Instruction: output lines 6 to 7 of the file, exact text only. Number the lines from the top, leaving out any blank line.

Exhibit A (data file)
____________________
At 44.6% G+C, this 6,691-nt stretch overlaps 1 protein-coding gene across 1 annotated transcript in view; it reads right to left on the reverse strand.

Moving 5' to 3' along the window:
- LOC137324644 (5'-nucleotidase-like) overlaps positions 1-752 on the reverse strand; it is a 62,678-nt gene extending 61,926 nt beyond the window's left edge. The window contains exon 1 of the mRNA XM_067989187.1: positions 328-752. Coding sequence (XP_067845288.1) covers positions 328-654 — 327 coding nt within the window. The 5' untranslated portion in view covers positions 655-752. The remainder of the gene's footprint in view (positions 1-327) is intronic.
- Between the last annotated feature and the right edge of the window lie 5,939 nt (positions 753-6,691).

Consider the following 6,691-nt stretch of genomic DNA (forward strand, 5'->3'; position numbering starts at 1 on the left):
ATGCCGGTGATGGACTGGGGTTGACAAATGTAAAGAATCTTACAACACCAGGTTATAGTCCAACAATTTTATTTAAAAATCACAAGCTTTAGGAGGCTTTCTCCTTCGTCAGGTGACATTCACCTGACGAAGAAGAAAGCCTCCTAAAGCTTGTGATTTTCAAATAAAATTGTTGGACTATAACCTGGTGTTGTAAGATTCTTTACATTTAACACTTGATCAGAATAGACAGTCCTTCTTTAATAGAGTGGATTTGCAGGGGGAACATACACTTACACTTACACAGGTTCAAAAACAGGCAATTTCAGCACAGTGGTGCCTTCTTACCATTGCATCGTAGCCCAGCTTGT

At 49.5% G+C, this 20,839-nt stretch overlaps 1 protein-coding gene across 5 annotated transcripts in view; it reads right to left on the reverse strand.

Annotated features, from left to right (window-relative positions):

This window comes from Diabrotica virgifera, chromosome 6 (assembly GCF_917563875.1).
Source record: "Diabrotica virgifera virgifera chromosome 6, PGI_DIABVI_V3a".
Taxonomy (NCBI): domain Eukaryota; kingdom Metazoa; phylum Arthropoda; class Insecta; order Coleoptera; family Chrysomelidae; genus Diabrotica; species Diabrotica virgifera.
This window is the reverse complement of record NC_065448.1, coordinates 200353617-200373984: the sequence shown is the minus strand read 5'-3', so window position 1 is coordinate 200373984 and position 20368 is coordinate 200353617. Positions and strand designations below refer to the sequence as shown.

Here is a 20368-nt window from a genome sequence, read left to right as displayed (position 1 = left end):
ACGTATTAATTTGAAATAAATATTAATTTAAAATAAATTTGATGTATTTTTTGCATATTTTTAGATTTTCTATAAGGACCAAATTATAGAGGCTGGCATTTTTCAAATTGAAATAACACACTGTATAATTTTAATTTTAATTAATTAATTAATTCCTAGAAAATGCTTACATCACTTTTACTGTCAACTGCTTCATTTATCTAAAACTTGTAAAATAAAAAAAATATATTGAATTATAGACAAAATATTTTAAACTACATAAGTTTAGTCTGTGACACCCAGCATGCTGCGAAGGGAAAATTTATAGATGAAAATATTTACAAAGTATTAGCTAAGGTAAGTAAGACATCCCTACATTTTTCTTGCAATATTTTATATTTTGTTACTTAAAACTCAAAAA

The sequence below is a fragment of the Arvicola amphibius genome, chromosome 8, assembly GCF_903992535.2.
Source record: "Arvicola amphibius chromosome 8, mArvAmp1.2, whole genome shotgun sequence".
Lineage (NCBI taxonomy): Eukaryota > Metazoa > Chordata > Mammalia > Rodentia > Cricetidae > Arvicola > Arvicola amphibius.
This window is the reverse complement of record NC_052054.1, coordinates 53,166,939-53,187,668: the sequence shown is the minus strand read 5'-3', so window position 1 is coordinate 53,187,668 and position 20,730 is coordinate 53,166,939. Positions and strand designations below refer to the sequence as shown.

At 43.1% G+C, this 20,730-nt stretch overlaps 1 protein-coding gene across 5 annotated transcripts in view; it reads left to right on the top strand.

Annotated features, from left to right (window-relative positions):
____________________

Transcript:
ATGCCGGTGATGGACTGGGGTTGACAAATGTAAAGAATCTTACAACACCAGGTTATAGTCCAACAATTTTATTTAAAAATCACAAGCTTTAGGAGGCTTTCTCCTTCGTCAGGTGACATTCACCTGACGAAGAAGAAAGCCTCCTAAAGCTTGTGATTTTCAAATAAAATTGTTGGACTATAACCTGGTGTTGTAAGATTCTTTACATTTAACACTTGATCAGAATAGACAGTCCTTCTTTAATAGAGTGGATTTGCAGGGGGAACATACACTTACACTTACACAGGTTCAAAAACAGGCAATTTCAGCACAGTGGTGCCTTCTTACCATTGCATCGTAGCCCAGCTTGT

At 49.5% G+C, this 20,839-nt stretch overlaps 1 protein-coding gene across 5 annotated transcripts in view; it reads right to left on the reverse strand.